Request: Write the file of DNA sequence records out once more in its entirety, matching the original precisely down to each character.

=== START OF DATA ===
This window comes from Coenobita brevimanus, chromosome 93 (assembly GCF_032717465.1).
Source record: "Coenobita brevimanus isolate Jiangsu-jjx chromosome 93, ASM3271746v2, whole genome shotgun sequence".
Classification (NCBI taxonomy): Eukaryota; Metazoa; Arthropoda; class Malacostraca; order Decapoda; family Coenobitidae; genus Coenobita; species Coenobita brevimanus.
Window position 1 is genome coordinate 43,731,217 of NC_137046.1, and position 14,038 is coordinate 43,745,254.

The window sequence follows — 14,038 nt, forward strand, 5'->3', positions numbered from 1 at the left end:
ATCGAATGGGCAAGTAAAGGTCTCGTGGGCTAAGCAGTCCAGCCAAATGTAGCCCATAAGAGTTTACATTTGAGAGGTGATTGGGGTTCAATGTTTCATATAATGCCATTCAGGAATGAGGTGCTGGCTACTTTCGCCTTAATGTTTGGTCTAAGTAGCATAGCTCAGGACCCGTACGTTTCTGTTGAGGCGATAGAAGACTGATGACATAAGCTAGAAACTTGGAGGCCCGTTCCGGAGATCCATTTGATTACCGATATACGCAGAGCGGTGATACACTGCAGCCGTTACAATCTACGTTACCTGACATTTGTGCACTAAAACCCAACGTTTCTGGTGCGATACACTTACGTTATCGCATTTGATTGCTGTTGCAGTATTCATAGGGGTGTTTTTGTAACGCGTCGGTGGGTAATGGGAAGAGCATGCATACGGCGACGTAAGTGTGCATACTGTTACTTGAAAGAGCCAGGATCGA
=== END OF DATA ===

This window comes from Coenobita brevimanus, chromosome 93 (assembly GCF_032717465.1).
Source record: "Coenobita brevimanus isolate Jiangsu-jjx chromosome 93, ASM3271746v2, whole genome shotgun sequence".
Classification (NCBI taxonomy): Eukaryota; Metazoa; Arthropoda; class Malacostraca; order Decapoda; family Coenobitidae; genus Coenobita; species Coenobita brevimanus.
Window position 1 is genome coordinate 43,731,217 of NC_137046.1, and position 14,038 is coordinate 43,745,254.

The window sequence follows — 14,038 nt, forward strand, 5'->3', positions numbered from 1 at the left end:
ATCGAATGGGCAAGTAAAGGTCTCGTGGGCTAAGCAGTCCAGCCAAATGTAGCCCATAAGAGTTTACATTTGAGAGGTGATTGGGGTTCAATGTTTCATATAATGCCATTCAGGAATGAGGTGCTGGCTACTTTCGCCTTAATGTTTGGTCTAAGTAGCATAGCTCAGGACCCGTACGTTTCTGTTGAGGCGATAGAAGACTGATGACATAAGCTAGAAACTTGGAGGCCCGTTCCGGAGATCCATTTGATTACCGATATACGCAGAGCGGTGATACACTGCAGCCGTTACAATCTACGTTACCTGACATTTGTGCACTAAAACCCAACGTTTCTGGTGCGATACACTTACGTTATCGCATTTGATTGCTGTTGCAGTATTCATAGGGGTGTTTTTGTAACGCGTCGGTGGGTAATGGGAAGAGCATGCATACGGCGACGTAAGTGTGCATACTGTTACTTGAAAGAGCCAGGATCGA